As promised, here are the slides and code that I used in last night’s presentation on Core Data.
Thanks to everyone who attended my talk. I thought the Q&A and conversation made the presentation much better than just me standing and talking to the room (although it also made the presentation go longer than I had planned).
Anyone in the Houston area doing iOS work that is not taking advantage of this great meetup is missing out.
This is not a very lengthly post but it might help someone out. I like to use mogenerator and Xmo’d to generate my core data model classes rather than using the standard code generator included in xcode.
Usually everything works beautifully with my classes generating as expected when I save my data model. However, I have run into two cases where the old classes are removed but the new classes are never generated. When this happens, looking at the crash in console.app won’t be of much help because the location of the crash in the mogenerator source simply states that the model failed to load with no reason given.
Both of the causes were errors on my part. The first being I added an attribute to an entity but did not assign a type to it. The second being I apparently added an entity that had some sort of name collision. The entity in question was named “List” and when I renamed it to “DSList”, the model classes generated without an issue.
Hopefully this will save someone time and give them an idea of what to look for.
Recently, I tried to create a versioned data model for an application I had created earlier this year and had some issues with Subversion not being able to commit the changes.
When xcode creates a new versioned data model, the existing data model essentially gets moved into a .zip file format consisting of the current version (named the same as the un-versioned model) and any older versions that might be there named with sequential numbers appended to the name (only 1 in the beginning).
The problem with svn occurs because apparently the svn integration in xcode 3.2.x doesn’t perform a move into the .zip. Therefore, when you try to commit the code, svn will complain that the new data model within the .zip has the same name as an already existing file.
The workaround I implemented is to go to finder and duplicate the model before versioning it. Then switch back to xcode and create the versioned data model. Afterwards, rename the duplicated file back to the original data model file name. If you look at the file system in finder, you should see both the newly created version data model and the old data model.
Now expand the versioned data model and delete the file of the same the name as the original data model inside. Afterwards perform an svn move of the un-versioned data model to inside the versioned data model. Now you can commit the changes without an issue and everything will work fine.
Hopefully xcode 4 will fix this because it caused me a little pain before I figured out how to workaround the issue.
I will be speaking at the next Houston iPhone Developer Meetup. I will be using almost the same slides as I did for the Core Data presentation at the Houston Techfest this past Saturday but I will have a little more time to present and the Q&A that goes on during the presentations is often the best part.
If you are in Houston, this is a great way to meet other iOS developers. We are fortunate in Houston, there are usually several individuals in attendance who have presented talks at national and regional conferences.
As promised, here are the presentation slides (keynote) and the code from the presentation I gave today at the Houston Techfest. Thanks to everyone who attended my talk.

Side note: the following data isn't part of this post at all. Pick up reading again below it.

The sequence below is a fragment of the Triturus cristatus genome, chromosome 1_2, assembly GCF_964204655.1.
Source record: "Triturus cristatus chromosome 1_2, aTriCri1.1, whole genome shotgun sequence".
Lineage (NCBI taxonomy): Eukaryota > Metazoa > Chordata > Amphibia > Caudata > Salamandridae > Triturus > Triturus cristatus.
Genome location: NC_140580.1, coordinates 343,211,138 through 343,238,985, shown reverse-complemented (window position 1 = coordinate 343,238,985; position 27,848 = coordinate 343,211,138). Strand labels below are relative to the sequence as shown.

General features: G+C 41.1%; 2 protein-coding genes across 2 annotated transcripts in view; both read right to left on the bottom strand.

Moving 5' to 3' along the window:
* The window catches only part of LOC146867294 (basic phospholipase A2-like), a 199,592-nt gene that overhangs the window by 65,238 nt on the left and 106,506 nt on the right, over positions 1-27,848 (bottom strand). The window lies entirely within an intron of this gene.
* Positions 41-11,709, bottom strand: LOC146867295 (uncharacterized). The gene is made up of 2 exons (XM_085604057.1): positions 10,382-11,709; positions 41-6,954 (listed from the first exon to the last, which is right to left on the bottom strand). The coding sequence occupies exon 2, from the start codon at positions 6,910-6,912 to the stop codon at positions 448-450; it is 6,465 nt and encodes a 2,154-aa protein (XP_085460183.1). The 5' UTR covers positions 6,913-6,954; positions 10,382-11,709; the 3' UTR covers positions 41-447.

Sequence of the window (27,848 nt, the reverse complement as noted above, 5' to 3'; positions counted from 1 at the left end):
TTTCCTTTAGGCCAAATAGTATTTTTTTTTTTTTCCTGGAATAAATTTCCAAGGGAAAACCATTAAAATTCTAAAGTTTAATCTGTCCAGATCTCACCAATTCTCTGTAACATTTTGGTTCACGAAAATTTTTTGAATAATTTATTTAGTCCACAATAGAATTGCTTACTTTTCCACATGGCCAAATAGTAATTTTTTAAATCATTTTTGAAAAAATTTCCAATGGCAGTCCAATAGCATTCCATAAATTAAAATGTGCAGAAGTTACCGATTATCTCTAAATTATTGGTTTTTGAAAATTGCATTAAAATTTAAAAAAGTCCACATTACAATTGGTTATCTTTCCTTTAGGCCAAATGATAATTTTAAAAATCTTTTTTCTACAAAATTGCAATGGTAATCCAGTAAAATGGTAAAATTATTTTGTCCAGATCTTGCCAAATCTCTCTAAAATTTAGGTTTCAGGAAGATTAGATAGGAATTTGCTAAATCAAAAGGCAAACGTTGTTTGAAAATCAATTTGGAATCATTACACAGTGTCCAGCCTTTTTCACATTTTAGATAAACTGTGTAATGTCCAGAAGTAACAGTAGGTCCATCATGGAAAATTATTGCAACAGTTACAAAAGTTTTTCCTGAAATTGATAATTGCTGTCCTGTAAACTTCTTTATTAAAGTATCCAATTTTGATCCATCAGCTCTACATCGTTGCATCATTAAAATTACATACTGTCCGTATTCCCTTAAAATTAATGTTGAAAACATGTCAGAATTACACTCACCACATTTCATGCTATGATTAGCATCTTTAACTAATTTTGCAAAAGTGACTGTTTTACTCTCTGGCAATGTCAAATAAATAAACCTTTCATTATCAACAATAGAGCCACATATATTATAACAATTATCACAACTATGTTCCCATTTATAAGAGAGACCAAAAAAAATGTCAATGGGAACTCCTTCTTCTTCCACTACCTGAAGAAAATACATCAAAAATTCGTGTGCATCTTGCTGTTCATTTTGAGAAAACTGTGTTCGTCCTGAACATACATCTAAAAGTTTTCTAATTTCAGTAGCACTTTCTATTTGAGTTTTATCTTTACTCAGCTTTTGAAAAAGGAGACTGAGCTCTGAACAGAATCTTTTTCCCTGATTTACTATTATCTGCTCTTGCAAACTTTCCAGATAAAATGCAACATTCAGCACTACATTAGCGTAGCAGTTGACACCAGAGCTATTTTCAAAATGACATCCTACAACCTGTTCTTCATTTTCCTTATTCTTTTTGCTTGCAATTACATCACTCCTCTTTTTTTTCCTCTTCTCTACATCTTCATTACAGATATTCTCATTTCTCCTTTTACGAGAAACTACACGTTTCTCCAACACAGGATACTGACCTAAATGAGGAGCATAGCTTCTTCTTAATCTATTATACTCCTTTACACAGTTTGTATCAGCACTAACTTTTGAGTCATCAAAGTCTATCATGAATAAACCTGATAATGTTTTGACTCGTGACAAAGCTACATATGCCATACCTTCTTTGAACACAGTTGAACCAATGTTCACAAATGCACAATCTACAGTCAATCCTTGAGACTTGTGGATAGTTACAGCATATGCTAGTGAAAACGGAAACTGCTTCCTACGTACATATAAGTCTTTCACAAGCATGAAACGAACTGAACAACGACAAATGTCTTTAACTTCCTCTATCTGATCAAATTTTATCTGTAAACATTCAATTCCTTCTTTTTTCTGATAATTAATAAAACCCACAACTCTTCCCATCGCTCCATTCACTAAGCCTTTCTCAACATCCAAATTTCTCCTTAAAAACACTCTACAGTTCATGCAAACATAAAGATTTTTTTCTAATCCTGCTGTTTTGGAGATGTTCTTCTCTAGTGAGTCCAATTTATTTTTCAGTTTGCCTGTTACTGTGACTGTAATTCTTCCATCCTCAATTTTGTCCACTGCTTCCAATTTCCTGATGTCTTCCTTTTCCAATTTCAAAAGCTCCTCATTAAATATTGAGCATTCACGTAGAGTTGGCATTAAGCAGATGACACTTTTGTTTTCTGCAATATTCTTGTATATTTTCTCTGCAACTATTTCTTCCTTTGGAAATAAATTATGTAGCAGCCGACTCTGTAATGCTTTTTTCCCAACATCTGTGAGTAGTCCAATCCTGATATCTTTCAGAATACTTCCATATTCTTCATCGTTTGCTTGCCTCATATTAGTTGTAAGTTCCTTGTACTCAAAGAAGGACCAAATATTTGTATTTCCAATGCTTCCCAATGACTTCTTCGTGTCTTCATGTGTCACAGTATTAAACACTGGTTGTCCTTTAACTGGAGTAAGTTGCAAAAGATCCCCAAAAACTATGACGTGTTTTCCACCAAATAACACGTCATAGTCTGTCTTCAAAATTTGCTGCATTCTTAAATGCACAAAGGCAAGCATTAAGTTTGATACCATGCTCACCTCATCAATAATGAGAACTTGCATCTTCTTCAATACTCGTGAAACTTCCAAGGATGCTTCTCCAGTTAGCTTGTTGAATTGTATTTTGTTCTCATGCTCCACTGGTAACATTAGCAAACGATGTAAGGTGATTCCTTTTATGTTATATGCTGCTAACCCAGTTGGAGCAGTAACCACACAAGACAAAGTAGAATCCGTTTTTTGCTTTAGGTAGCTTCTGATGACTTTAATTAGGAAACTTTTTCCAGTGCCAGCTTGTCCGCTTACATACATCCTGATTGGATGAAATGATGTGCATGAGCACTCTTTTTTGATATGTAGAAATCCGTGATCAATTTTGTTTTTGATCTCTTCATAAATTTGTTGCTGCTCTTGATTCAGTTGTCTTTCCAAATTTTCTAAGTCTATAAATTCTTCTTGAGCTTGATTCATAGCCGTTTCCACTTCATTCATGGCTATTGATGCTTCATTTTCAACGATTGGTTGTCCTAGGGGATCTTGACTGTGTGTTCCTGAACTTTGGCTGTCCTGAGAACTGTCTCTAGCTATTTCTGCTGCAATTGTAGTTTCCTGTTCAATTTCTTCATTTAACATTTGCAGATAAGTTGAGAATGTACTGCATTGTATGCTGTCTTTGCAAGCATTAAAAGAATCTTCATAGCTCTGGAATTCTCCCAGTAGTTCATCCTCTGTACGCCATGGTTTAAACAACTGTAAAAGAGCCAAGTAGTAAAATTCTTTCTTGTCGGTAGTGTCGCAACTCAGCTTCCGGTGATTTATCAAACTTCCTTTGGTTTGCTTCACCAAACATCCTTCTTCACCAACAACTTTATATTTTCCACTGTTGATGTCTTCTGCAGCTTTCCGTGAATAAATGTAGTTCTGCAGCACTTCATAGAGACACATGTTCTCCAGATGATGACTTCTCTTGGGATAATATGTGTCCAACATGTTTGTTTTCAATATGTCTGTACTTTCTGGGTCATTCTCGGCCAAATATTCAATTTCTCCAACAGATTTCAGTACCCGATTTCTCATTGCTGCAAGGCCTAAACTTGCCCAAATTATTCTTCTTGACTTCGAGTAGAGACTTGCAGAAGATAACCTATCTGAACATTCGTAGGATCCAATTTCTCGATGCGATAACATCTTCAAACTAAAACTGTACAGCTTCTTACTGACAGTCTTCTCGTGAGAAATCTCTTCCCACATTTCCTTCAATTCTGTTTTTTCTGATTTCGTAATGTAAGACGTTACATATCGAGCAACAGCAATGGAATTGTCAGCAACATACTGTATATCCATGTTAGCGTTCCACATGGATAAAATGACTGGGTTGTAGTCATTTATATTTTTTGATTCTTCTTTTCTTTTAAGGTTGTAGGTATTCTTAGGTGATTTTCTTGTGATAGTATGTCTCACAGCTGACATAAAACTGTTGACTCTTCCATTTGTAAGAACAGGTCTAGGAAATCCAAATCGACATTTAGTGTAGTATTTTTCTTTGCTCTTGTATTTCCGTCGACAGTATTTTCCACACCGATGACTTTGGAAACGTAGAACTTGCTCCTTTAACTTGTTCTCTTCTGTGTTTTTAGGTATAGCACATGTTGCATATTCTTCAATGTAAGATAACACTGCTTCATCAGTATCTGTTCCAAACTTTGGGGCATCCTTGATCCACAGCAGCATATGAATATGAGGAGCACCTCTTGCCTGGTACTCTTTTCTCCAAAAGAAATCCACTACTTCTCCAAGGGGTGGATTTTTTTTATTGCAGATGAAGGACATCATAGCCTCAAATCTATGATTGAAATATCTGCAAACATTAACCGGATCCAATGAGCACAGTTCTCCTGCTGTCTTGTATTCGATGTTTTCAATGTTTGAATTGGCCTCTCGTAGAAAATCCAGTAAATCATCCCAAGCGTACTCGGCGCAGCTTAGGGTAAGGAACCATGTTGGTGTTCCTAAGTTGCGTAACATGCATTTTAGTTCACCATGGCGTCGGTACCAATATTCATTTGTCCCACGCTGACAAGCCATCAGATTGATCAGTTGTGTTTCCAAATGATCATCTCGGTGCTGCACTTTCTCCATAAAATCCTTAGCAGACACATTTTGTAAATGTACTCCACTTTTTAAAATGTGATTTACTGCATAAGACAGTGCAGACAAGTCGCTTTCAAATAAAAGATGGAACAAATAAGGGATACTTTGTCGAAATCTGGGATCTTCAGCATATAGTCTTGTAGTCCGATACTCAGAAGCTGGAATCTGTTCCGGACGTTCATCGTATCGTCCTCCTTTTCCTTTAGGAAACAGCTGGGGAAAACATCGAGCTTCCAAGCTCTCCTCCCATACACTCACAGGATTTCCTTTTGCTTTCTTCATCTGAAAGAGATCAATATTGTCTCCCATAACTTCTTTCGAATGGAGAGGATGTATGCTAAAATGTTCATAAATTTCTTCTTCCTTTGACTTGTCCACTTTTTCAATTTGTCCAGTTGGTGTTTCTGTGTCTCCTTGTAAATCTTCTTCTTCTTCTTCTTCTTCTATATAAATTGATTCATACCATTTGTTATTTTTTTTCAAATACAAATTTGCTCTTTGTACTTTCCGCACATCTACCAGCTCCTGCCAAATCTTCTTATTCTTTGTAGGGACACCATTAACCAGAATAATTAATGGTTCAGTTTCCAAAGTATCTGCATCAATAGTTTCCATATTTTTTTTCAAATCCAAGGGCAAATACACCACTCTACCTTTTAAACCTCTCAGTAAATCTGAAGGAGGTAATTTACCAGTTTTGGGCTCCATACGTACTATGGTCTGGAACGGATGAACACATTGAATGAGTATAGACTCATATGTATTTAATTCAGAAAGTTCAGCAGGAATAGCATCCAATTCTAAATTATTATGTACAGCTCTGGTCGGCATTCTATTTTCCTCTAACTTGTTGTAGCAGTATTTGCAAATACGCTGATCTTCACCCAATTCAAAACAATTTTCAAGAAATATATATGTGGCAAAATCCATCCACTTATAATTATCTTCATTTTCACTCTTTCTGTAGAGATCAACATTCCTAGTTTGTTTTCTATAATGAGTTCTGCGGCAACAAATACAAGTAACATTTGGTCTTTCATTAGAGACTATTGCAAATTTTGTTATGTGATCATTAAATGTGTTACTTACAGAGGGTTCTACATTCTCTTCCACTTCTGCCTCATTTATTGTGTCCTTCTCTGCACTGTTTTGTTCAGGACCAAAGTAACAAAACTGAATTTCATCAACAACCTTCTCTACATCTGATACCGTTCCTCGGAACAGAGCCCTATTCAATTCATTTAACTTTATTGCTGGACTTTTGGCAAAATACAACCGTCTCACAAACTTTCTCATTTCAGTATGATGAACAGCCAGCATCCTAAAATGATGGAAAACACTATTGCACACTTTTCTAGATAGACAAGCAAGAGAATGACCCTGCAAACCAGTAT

I’m quite tardy in posting this so I apologize. Here is the code and slides from the presentation I did on Core Data at the Houston iPhone DevCamp on Jan 30. Thanks to everyone that attended.
This was a question asked at the last NSCoder night. I didn’t realize the answer was so easy so I thought I would share it here in case others might not know. Just so appropriate credit is given, Ashley Clark was the one who pointed this out to us.
Go to the XCode Organizer while your device is attached and select your device in the left column. The bottom right panel will display a list of applications installed on the device. Scroll to your app. Because the app is installed using a testing profile it should have an arrow to the left than can be expanded. After expanding it, you should see the Application Data directory with an arrow pointing down to the right of the name. Selecting that arrow will give you a prompt to specify a location for that Application Data directory to be saved to your development machine.
The Application Data directory will contain your SQLite store under the Documents folder in addition to preferences, temp data, and anything else stored in the Application Data directory for the app.
The Houston iPhone DevCamp is going to be held the weekend of January 30-31 in the space next door to CoffeeGroundz. There will be a total of 12 talks during the day Saturday with a happy hour at the end of the day to celebrate the 1st year of the Houston iPhone Developer Meetup.
Starting Saturday evening and going through the night until mid-Sunday morning, there is an iPhone App Jam scheduled. The idea is to develop a complete iPhone app overnight and present what you have developed the next morning. I will be participating and I know of several others that plan on it as well. Don’t be discouraged if you are a newbie to iPhone development as several of the talks will be introductory to help you get started (there will also be advanced talks for those who have been at it a while).
I’ll be giving an introductory talk on Core Data but there will always be two talks going at the same time so you have the opportunity to not have to listen to me if that doesn’t sound attractive. You can sign up on the DevCamp site so I hope to see you there!